exile, (n); a person who is expelled from home or country by authority

Tired. Hungry. Sore - every muscle, every fiber of her being. Her lungs ached from their exposure to a lack of atmosphere. Her legs were rubbed raw from the boots that held her ankles straight when otherwise she would be unable to take an even step. Each one of her joints, really, announced it's own unique brand of pain. The worst was probably her knees, worn out despite enhancement, threatening to give in with every footfall. She was afraid to unwrap her wrist, dreading the mess of bruises she knew must be festering beneath the white bandage.

And yet, the air that moved through her lungs was fresh. When she closed her eyes she heard the rustle of the tall grass, felt the gentle whisper of sunlight as it scraped the back of her neck, tasted - well, she didn't even have words for the taste of outside. It'd been that long.

It should be worse, she knew. It should be a thousand times worse - as she walked she knew she was very, very lucky. She'd escaped. She'd survived. She was free, and almost drunk with it. Freedom was not enough to erase the pain that screamed along her spine with every step, or to remove the weariness that swam beneath her eyes, or even to lessen the dread that rippled beneath her skin when she thought about the future. For the moment, though, it was enough to get along with. The sky above her was blue. She was free, and nothing else really mattered.

The wind had started to pick up, blowing across the field with enough force to make her shiver. Her immediate instinct had been to shed her jumpsuit, leave every trace of the labs behind her, but now she was grateful she had resisted that urge. The orange fabric was rough, yes, but it blocked the wind well.

She didn't know why GLaDOS had returned the Companion Cube to her. To be perfectly honest, she didn't know why GLaDOS had let her go at all. For a few moments she'd wondered if she should bother with the cube, but here she was now, carrying it along. The girl had no suitcase or other baggage - nothing at all, really, just a gray cube with a pink heart on the side, smudged with ash and bullet holes. It'd be so much easier to leave the thing behind, it was dead weight, but part of her couldn't bear the thought of leaving it alone out in the middle of the field which stretched endlessly in all directions. She'd walked far enough that the shed was a distant memory, and still there was nothing in sight. If Aperture Science had wanted to pick an isolated spot for their elevator, they couldn't have done a more perfect job. The girl wondered, vaguely, if this was all that existed now; GLaDOS had hinted at disaster, and the test chambers had spoken of the end of the world. Maybe this was all there was, and all there would ever be.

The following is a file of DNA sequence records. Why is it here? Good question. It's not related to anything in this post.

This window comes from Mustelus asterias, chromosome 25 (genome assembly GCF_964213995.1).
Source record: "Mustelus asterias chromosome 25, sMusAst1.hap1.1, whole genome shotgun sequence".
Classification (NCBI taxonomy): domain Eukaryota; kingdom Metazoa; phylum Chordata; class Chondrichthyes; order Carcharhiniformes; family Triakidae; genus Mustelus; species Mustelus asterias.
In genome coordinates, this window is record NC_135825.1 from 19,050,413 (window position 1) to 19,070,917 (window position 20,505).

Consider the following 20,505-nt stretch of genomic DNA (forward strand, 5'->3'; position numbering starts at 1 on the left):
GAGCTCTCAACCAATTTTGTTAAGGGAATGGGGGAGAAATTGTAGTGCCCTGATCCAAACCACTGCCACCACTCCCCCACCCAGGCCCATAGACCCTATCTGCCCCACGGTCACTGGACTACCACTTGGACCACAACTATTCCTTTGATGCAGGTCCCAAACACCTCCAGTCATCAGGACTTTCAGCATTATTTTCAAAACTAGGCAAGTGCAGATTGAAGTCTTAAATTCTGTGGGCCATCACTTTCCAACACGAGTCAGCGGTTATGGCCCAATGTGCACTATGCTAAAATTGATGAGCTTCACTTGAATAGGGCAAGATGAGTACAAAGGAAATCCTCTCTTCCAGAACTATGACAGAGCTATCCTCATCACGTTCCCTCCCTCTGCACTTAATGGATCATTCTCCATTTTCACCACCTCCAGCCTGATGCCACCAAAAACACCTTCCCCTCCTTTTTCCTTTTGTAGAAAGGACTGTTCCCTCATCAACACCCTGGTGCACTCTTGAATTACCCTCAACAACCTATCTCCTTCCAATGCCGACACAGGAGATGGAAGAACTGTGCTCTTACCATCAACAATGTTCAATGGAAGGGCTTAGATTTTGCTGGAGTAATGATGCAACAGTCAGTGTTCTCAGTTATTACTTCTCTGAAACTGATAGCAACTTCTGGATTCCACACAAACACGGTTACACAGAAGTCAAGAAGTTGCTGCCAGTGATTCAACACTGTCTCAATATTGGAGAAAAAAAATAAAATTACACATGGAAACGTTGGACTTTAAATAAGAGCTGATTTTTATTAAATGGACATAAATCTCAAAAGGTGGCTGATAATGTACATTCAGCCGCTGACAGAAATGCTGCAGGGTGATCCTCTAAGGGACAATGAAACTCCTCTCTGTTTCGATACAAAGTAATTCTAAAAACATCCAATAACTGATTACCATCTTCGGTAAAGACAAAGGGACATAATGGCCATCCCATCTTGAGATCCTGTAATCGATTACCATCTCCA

A rumble shook the sky overhead and she started, turning around with an eye peeled for machinery, for shifting floor, for the walls caving in. Her mind still wandered the halls of the facility - it would be years before her lab rat instincts began to fade, but then, she was not thinking about the future. Not now. One finger moved to the trigger of the portal device, and her other hand tightened on the edge of the Cube. The weight of the thing was holding her down; she let go, allowing it to settle on the - what was the word? Grass? She set her Companion Cube down in the grass and held her breath, tense, waiting.

The first drop of water to brush the side of her face caught her by surprise. She gasped, whirling around in search of leaking pipes, but found nothing. The second droplet landed on the bridge of her nose, leading her to crane her neck towards the sky. The white cotton puffs that blew across the sky (it would be almost a week until she remembered the word "cloud") had shifted, darker, swollen, full. A smile cracked the girl's face as she sat down on the edge of her Companion Cube, curling her hands around the smooth edges of the block. She kept her face turned upwards as it began to rain in earnest, letting the water run down her face and shoulders to rinse away the blood and grime, the sweat and moon dust. The girl did not look down, and so she missed the sight of the last of the colored gel slipping off her skin and clothing to soak into the earth. Years from now the grass in this spot would be dead from it - but that didn't matter, not at this moment, not now that she was free.

For the first time in years, Chell began to laugh.

freedom, (n); not imprisoned nor enslaved, being in a state of liberty - not controlled by the will or obligation of another